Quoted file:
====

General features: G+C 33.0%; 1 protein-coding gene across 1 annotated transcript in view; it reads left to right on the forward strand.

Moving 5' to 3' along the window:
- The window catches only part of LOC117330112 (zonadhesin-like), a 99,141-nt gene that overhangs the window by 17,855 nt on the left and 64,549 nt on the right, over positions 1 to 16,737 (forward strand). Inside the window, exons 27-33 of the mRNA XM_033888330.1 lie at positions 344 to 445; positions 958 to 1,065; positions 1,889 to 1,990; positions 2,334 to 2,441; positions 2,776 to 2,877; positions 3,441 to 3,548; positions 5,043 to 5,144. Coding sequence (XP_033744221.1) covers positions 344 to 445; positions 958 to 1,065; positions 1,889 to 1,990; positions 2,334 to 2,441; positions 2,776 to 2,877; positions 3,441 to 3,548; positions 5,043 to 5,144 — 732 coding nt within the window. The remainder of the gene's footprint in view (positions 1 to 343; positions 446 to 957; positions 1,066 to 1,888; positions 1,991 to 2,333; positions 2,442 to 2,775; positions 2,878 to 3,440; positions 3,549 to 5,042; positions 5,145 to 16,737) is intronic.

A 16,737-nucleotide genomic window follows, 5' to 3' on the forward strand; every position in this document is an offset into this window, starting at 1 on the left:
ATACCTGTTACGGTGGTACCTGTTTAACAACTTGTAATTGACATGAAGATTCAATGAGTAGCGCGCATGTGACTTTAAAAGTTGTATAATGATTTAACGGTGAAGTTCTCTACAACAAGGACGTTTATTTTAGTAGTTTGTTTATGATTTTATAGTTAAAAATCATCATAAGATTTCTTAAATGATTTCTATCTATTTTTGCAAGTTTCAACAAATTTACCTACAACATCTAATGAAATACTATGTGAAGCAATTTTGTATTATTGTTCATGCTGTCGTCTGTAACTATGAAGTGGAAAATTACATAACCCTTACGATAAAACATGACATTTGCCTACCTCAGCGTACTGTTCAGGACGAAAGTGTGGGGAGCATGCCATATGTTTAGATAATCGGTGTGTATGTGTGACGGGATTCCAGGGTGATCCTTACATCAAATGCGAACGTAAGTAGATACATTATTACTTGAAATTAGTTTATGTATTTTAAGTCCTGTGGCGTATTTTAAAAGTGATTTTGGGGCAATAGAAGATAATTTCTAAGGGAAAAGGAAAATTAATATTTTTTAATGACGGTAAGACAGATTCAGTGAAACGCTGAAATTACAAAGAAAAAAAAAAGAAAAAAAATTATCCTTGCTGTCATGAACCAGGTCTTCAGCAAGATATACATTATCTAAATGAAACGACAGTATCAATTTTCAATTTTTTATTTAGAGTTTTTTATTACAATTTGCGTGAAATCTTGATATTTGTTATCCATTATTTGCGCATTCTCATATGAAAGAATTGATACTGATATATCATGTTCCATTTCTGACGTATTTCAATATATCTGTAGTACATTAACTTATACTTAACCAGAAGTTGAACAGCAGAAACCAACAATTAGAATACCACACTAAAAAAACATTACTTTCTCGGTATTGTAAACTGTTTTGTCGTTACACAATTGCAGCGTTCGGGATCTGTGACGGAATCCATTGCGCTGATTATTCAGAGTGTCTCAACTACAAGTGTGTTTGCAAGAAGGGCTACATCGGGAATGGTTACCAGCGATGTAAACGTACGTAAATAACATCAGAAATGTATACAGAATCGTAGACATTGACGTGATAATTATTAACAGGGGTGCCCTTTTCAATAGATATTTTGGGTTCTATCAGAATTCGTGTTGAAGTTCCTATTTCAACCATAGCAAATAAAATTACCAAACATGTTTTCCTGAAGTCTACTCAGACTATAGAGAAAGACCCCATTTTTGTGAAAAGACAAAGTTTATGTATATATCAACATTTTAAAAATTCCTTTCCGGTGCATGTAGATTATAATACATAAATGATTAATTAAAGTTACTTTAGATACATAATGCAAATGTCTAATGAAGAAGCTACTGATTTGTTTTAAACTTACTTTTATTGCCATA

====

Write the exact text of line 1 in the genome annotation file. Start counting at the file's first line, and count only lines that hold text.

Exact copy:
General features: G+C 33.0%; 1 protein-coding gene across 1 annotated transcript in view; it reads left to right on the forward strand.